• Be cautious when drinking liquor or mixed drinks due to their potency
  • Avoid or limit shots and drinking games

*Drinking alcohol under the age of 21 is illegal and against campus policy.  Please keep in mind that consuming alcohol under 21 is a high-risk choice.  If you choose to drink, the strategies above can help you stay safer and healthier. 

Alcohol is a drug that quickly affects the central nervous system.  The normal reaction to alcohol it twofold or “biphasic.”  The first phase occurs while your BAC is low.  The effects of alcohol may be a mild buzz or pleasant high.  The second phase occurs at higher levels of alcohol concentration.  The effects of alcohol become more negative including fatigue and physical impairment.  The “point of diminishing returns” is where one more drink will not make you feel any better, but instead will make you more impaired.  This begins around .05 percent BAC for non-tolerant drinkers.   Tolerance lowers the positive effects of light drinking and increases the negative effects of heavy drinking. 

More is not better when it comes to alcohol.  Light drinking usually equates with a more pleasurable experience, and people experience the most harmful consequences when they drink past the point of diminishing returns.

How do I calculate my Blood Alcohol Concentration (BAC)?

  • Stop by the Office of Health Promotion (located in Gasson 025) to pick up a wallet-sized BAC chart, specific to your weight and gender
  • Stop by the Office of Health Promotion (located in Gasson 025) to pick up a voucher for a free BAC calculator app for your iphone/ipod touch
4.3.3    Seeking Help for Alcohol and Drug-Related Medical Emergencies

The health and safety of Boston College students is of paramount concern.  As a result, all students are expected and encouraged to seek immediate assistance for themselves or others in situations where help is needed due to intoxication or drug ingestion.

Students should actively seek assistance for themselves or others, as a result of impairment due to alcohol and/or drug use.  Boston College will support and encourage this help-seeking behavior by treating the situation as a health and safety matter, rather than a conduct matter, when students contact emergency responders or university officials (e.g., Resident Assistant, Boston College Police).  Additionally, anyone who seeks help or calls for help on behalf of another student will not be subject to action through the conduct system.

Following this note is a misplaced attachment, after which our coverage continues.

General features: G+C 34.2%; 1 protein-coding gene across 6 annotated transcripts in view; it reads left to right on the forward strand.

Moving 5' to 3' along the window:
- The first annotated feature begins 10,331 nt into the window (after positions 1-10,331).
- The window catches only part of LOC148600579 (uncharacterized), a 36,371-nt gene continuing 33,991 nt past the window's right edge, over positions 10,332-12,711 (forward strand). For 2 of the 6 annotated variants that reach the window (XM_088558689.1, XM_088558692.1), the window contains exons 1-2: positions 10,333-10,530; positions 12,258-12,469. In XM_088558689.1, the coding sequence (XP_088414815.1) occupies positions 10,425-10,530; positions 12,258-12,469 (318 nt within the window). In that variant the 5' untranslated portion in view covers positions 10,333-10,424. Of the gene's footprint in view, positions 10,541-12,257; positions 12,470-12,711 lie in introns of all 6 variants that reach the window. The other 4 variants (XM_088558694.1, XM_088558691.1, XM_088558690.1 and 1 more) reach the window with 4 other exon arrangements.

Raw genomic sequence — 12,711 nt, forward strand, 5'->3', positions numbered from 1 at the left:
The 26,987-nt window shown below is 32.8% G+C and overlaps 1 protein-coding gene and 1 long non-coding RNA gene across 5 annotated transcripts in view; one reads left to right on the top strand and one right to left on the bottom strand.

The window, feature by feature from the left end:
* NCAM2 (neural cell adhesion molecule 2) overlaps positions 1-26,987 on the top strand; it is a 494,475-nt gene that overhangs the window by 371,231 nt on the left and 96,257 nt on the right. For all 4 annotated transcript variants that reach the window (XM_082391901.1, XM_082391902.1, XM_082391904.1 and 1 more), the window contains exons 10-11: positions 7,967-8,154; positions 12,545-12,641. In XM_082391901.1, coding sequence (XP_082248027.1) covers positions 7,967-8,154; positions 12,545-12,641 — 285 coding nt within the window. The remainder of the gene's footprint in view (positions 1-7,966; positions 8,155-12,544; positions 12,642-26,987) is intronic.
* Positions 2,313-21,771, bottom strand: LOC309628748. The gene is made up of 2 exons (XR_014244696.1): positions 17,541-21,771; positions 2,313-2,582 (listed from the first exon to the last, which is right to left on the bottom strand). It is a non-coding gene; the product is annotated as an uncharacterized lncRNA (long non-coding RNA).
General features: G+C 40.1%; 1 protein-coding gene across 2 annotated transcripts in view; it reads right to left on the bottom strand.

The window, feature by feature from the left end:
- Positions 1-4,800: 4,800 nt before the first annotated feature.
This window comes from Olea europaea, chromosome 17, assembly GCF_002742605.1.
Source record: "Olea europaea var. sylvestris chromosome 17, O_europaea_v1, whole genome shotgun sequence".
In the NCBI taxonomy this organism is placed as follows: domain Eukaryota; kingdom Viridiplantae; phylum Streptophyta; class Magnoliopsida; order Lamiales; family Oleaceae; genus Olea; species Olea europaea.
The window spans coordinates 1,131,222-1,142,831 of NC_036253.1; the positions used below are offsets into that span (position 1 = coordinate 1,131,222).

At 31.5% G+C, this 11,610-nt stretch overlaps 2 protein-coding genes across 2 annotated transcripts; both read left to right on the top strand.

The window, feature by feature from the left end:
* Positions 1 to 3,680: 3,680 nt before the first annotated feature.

Students who seek and receive medical attention in such situations will be required to complete certain educational and/or counseling interventions and will also be subject to all fees related to their medical care.  Failure to complete these referrals would be treated as a conduct matter.

Students who demonstrate consistent and repeated patterns of seeking help for alcohol and drug related medical emergencies may require further medical review and/or treatment up to mandated medical leaves of absence.

Regardless of help-seeking behavior, students will be held accountable for misconduct accompanying or incidental to the use and/or abuse of alcohol or other substances.  For example, disorderly behavior, violence, property damage, or distribution or intent to distribute will be treated as conduct violations and will be responded to accordingly.

Jemima Pierre - Program Manager

Program Manager 

Jemima Pierre 


P: 617-552-2281

Follow Us on Twitter & Facebook! @BCASAP

For additional resources, download the alcohol resource sheet below

* Alcohol Campus Resource Sheet.pdf
Downloadable Campus Resource Sheet

Boston College, Office of the Vice President for Student Affairs | Maloney Hall, Suite 412,Chestnut Hill, MA 02467 | P: 617-552-8600 | F: 617-552-4087 | E: 

Open Hours: Monday–Friday 9:00–5:00 p.m.